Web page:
Dr Vieira agrees, saying
‘the prevalence of exercise addiction in competitive athletes and gym goers is around 10%’. She identifies triathletes as having the highest percentage at 52%, marathon runners at 50%, endurance athletes 14.2% and gym goers 8.2%’
The following symptoms of exercise addiction have been adapted from the DSM-5’s criteria for substance dependence:
- Tolerance: Increasing the amount of exercise in order to feel the desired effect.
- Withdrawal: In the absence of exercise the person experiences negative effects such as anxiety, irritability, restlessness and sleep problems
- Lack of control: Unsuccessful at attempts to reduce exercise levels or cease exercising.
- Intention effects: Exceeding the amount of time devoted to exercise or consistently going beyond the intended amount.
- Time: Excessive time is spent preparing for, engaging in and recovering from exercise.
- Reduction in other activities: Social, occupational and/or recreational activities occur less often or are stopped
- Continuance: Continuing to exercise despite knowing that this activity is creating or exacerbating physical, psychological and/or interpersonal problems.
How do you treat exercise addiction? Dr Van Heerden says, ‘If the person has an eating disorder, you would need to treat this first as the exercise is simply an extension of the eating disorder. Often there is a comorbid mental health issue, most commonly depression or anxiety, and this would need to be treated as well.’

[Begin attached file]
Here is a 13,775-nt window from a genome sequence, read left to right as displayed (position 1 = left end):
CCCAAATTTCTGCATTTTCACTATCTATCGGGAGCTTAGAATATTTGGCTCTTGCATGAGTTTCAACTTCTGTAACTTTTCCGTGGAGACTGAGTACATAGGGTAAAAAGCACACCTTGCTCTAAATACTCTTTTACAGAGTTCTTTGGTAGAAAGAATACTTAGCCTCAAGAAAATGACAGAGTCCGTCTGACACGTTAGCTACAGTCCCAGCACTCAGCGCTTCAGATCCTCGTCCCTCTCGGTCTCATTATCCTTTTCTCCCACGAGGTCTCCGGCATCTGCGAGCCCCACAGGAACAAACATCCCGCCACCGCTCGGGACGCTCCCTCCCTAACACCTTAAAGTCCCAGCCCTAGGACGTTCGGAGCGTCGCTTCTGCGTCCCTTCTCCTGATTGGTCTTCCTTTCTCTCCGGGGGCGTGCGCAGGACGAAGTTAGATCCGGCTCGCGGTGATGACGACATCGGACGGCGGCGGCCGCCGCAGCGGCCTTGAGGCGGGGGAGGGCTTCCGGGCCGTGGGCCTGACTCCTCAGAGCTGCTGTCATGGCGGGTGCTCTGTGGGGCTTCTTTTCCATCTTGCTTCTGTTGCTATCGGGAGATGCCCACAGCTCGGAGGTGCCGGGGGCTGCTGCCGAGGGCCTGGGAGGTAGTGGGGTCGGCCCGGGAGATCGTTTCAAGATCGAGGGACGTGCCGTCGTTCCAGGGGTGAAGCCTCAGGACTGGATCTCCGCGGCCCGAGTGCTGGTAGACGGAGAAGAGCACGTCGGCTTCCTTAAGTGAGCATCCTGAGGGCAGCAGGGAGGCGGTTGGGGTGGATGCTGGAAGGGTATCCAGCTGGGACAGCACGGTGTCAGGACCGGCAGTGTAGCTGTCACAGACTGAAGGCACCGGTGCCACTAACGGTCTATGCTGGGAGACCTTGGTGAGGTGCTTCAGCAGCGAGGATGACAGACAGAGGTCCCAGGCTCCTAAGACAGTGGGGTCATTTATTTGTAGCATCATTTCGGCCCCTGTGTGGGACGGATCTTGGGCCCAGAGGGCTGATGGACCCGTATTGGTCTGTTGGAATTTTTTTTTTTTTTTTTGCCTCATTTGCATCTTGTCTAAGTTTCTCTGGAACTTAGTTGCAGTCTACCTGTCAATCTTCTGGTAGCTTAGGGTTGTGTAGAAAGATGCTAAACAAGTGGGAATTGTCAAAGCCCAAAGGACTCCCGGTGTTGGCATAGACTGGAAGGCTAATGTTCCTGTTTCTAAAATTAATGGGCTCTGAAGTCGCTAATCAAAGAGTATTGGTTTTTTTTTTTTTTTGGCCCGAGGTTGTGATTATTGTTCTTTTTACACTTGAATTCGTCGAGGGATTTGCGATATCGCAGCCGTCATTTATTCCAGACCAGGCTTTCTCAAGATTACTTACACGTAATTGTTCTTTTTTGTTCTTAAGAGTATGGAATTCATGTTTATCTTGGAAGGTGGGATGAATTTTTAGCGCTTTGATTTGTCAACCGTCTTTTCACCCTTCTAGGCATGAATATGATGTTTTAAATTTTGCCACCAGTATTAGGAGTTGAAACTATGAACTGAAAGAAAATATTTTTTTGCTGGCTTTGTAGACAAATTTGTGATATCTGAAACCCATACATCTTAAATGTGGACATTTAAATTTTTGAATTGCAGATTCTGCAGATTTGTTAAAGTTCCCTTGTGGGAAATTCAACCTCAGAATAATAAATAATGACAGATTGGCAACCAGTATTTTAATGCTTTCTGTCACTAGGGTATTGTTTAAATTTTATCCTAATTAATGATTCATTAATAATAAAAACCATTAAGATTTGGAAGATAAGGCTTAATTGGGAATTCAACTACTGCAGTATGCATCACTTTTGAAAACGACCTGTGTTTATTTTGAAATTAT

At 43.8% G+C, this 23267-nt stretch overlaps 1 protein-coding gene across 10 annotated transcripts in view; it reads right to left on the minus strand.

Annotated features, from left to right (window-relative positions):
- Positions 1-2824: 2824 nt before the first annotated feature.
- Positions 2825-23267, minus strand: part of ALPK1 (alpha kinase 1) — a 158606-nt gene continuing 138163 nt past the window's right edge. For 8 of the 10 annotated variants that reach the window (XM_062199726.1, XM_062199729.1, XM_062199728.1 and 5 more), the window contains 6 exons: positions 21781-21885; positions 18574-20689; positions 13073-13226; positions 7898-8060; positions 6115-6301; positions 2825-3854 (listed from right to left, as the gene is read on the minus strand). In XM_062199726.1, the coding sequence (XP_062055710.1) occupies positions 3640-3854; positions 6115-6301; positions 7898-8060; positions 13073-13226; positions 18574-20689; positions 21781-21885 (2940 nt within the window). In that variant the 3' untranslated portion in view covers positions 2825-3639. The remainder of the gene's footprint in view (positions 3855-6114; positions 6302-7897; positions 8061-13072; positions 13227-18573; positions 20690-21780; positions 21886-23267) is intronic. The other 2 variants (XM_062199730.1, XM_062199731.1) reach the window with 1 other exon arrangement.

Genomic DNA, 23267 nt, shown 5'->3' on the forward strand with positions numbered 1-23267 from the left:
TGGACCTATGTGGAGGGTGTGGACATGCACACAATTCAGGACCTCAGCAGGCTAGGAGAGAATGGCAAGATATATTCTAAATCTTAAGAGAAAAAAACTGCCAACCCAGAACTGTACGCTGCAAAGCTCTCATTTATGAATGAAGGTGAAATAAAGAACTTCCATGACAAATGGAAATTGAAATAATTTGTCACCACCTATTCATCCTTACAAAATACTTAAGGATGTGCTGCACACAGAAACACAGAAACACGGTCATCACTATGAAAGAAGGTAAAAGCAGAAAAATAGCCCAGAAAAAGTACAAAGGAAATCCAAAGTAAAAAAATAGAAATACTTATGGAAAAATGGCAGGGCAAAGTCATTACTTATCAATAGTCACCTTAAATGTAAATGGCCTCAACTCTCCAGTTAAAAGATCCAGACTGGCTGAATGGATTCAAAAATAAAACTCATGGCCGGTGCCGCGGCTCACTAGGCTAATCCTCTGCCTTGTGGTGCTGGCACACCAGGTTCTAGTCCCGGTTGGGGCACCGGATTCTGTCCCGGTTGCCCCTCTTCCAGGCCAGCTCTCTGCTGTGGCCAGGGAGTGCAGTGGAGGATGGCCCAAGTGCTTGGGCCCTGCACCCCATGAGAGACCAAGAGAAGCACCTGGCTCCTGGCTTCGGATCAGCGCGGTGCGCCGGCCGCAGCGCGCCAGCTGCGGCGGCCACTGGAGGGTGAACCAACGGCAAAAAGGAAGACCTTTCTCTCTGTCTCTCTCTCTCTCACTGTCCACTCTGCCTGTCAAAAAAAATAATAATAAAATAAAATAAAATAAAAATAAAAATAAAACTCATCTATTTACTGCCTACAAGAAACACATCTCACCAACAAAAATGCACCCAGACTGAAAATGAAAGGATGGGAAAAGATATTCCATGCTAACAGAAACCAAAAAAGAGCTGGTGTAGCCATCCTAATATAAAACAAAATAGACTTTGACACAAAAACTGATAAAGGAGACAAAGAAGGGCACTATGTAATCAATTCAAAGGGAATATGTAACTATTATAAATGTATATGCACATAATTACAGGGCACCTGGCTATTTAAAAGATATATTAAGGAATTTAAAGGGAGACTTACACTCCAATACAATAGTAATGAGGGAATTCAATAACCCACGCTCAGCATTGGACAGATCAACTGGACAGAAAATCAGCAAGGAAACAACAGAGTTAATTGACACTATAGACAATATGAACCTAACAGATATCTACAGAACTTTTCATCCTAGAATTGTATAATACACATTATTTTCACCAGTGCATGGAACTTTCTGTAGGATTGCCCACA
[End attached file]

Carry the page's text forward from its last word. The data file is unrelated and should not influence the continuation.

As with any addiction, relapse rates are high so a good team of people around you and a real desire to beat the addiction is crucial.
*The Diagnostic and Statistical Manual of Mental Disorders, Fifth Edition (DSM-5) is the official manual of the American Psychiatric Association.
Bodybuilder Brian Smith* (28) says his journey to exercise addiction began when his brother gave him a flier offering free workouts.
‘On my first day, one of the trainers told me I would have killer biceps and a six-pack by the end of the year,’ Brian explains. ‘I was hooked. The release of endorphins, combined with low self-esteem and the need to belong became the perfect cocktail, the ideal escape.